Teens who are willing to exploit others for their personal benefit are more likely to intimidate and have sex than those who score higher with a degree of honesty and modesty. According to a study in the Springer Journal of Evolutionary Psychiatry conducted by Daniel Provenciano of the University of Windsor in Canada.
Researchers believe that bullying can be more than just unwanted behavior. In fact, it may have developed as a means for men to show dominance and power, to point out to women that they have a good breeding ground and that they can protect their children and meet their needs. From an evolutionary perspective, man’s dominance can make him more attractive to his potential sexual partners, as well as intimidating potential competitors.
Provenzano and his colleagues investigate individual personal differences that can make someone more willing and able to use intimidation methods when competing for sexual partners than others. Two groups of participants were identified: 144 older adolescents (18.3 years old) and 396 younger adolescents (average 14.6 years old). Participants were asked to fill out questionnaires about their sexuality and a series of sexual partners, as well as about the repetition of bullying.
Through another questionnaire, the researchers learned more about six different aspects of the personalities of the participants, such as their willingness to cooperate with others, or to exploit and antagonize others. The latter is measured by considering how acceptable and emotional someone is to adapt, and how honest and humble they are. Those who do not record an increase in these recent actions tend to exhibit antisocial personality traits and then feel intimidated.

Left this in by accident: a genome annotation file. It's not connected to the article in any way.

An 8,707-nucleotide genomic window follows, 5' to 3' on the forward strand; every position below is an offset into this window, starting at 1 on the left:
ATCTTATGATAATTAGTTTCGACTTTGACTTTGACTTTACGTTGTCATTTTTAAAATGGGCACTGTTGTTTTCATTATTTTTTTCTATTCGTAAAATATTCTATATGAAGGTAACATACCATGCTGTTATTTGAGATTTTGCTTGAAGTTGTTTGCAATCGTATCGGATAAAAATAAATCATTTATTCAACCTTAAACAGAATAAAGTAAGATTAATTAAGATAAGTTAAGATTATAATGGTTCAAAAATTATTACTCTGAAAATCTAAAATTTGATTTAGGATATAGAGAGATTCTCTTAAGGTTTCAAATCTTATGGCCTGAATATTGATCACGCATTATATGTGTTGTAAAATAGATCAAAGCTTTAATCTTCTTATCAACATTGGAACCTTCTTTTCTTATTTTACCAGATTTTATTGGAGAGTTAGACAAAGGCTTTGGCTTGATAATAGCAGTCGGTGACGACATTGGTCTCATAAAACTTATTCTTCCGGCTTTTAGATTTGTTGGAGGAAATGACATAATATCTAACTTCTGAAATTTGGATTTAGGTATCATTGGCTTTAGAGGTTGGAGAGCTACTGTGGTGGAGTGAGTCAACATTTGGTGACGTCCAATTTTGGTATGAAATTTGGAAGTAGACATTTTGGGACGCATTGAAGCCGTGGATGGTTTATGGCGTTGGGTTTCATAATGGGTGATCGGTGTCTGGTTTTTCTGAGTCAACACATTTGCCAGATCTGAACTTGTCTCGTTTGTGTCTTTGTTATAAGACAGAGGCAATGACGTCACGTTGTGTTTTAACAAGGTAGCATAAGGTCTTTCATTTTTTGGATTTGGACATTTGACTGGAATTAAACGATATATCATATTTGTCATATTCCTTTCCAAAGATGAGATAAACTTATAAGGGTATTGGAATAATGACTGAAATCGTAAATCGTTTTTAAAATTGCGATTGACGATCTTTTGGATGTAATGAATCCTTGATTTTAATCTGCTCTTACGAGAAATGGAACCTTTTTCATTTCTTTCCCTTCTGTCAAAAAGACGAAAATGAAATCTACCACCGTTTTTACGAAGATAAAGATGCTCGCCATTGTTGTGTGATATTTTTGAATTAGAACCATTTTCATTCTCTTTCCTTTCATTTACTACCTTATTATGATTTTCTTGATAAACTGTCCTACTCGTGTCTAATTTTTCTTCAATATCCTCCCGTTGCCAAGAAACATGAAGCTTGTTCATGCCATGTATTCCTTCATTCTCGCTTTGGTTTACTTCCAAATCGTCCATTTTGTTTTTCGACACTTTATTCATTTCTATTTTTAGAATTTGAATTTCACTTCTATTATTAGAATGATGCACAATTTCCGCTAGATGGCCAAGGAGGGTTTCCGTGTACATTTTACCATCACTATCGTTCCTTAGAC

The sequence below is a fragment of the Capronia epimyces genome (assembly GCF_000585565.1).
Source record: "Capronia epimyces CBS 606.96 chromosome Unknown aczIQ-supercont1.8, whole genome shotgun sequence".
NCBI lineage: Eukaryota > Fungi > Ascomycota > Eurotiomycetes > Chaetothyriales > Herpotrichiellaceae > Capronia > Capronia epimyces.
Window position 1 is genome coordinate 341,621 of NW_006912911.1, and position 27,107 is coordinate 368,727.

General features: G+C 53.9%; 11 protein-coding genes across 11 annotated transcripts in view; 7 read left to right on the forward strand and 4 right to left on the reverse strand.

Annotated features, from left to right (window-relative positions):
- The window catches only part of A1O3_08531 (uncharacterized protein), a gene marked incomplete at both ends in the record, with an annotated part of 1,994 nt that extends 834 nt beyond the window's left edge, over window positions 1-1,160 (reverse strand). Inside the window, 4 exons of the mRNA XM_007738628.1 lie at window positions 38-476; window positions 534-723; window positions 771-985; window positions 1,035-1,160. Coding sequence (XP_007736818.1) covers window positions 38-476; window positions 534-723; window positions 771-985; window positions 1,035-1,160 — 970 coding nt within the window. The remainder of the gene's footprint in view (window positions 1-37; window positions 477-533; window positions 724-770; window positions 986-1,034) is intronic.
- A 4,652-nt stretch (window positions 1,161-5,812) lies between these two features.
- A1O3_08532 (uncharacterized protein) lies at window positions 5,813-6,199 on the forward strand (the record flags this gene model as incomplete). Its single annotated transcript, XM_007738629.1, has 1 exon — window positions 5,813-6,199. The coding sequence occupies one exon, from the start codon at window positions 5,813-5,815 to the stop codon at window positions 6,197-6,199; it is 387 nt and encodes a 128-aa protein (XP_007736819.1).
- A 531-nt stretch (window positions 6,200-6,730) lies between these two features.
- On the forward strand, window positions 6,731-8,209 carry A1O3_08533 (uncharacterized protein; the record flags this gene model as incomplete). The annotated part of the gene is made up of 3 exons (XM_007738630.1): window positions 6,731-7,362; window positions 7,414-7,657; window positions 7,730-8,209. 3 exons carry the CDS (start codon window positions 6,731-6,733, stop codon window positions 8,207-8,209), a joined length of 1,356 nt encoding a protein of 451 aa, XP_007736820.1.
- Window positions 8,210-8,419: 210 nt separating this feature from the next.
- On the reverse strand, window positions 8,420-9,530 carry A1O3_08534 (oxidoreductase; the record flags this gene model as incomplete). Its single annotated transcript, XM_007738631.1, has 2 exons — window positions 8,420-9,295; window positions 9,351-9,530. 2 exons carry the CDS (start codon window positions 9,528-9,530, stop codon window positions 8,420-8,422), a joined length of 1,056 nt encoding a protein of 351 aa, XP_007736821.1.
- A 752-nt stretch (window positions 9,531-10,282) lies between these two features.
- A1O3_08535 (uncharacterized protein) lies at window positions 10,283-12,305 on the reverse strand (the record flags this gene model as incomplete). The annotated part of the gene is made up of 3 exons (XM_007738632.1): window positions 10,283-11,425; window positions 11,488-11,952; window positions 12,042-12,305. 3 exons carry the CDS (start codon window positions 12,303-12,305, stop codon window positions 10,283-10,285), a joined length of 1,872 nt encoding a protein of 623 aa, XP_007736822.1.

Provenzano found that younger people who scored less on “honesty-humility” were more likely to use bullying techniques to search for sexual partners than others.
“Older teens in” honesty integrity “can strategically manipulate others in various ways to get more sexual partners,” says Provenziano. “Our findings indirectly suggest that exploitative adolescents may have more sexual partners if they can use behavior like bullying to attack the weakest people.”
According to Profizano, adolescents who are reduced to “honesty-humility” can also use bullying as a sexual strategy to show traits such as power and hegemony to attract the opposite sex. They can also use intimidation to put their competitor in a bad light, or to threaten competitors to withdraw from domestic sexual rivalry in order to gain interest when it comes to potential sexual partners.
“Our findings indicate that research and intervention efforts with older and younger adolescents need to identify, respond to, and respond to interpersonal, sexual, and bullying relationships,” Profenzano explains.